Henry Ford famously said, “Whether you think you can or think you can’t, you’re right.” It turns out this quote is not only inspiring, it’s also true according to decades of empirical research. Constructive thought pattern strategies, including self-talk and mental imagery, are one of the three primary groups of research-based self-leadership strategies. Self-leadership describes one’s ability to motivate and influence themselves.
We all have loops that play over and over in our heads in the background. These loops are both negative and positive, and researchers refer to them as habitual ways of thinking. Specific circumstances trigger these loops, which involve our beliefs, self-talk, and imagined experiences. Self-talk and mental imagery influence one another, essentially creating our thought patterns. By becoming aware of habitual thought patterns that no longer serve us, we can consciously remove them and replace them with constructive thought patterns that lead to better outcomes.
Self-talk is what we tell ourselves, whether we’re conscious of our thoughts or not. If you don’t think that you talk to yourself, you are not yet conscious of your self-talk. If you know that you talk to yourself and haven’t done anything to influence the content, you may have noticed how critical and cruel that little voice inside can be.
Your self-talk impacts your performance—a 1977 study of 12 gymnasts who were competing for a spot on the men’s U.S.A. Olympic team found that those who made the team practiced intentional self-talk, while those who did not make the team didn’t. Numerous other studies have shown similar outcomes.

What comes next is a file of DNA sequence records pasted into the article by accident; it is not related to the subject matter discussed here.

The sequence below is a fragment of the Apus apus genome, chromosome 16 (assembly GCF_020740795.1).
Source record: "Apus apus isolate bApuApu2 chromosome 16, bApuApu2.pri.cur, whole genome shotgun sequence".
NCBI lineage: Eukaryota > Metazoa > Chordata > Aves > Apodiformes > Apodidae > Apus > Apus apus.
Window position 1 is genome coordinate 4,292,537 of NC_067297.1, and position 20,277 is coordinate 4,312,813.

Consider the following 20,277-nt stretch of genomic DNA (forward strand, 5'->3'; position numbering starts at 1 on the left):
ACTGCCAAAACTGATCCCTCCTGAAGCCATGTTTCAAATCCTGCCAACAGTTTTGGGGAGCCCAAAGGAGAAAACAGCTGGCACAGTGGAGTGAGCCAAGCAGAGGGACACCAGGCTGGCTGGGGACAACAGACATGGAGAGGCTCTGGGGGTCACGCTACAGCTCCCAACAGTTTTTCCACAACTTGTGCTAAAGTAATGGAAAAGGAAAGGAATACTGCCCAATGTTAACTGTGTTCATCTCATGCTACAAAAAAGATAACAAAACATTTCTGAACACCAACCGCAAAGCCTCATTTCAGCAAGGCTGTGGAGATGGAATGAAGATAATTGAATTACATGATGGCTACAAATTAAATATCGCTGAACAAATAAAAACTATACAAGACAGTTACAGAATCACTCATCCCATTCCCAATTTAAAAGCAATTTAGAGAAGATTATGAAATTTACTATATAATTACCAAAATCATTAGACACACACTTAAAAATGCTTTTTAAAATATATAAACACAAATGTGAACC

The first step in changing your self-talk is becoming aware of current ways of thinking. Try to catch yourself thinking negatively. Perhaps you’ve just finished up a meeting that went poorly, and you find yourself ridiculing your performance (e.g., I should have been more prepared). Then, you can think of a better thought to replace it with (e.g., I learned from this meeting, and I’ll prepare better next time). Once you start regularly noticing your thoughts, it will get easier, and replacing negative thoughts will naturally happen.
Mental imagery is the process of imagining the successful completion of something that hasn’t happened yet. Research indicates that positive mental imagery effectively enhances performance across many arenas and works for people of all types of personalities. When mental imagery is used in sports psychology, a basketball player might visualize themselves sinking shots during the upcoming game in preparation for the actual game.
In the professional realm, an organizational leader who has to make a speech at an important event could imagine themselves on stage, giving their speech precisely as they intend to at the actual event.
To practice mental imagery:
- Choose an event, small or large, that you have coming up and are feeling a little nervous about.
- Take some time before the event in a quiet space where you won’t be interrupted and close your eyes and take some deep breaths.
- Imagine yourself participating in the event as the best version of yourself.
- Imagine the feeling of accomplishment that you’ll have when the event is over.
- Repeat this exercise as many times as possible, and, eventually, you can create thought patterns that will support the outcomes you imagined.
Self-talk and positive mental imagery can boost performance for all types of tasks under many different conditions. As a self-leader, by choosing to practice positive self-talk and mental imagery intentionally, you can greatly enhance your performance on various tasks and ultimately achieve your larger goals.
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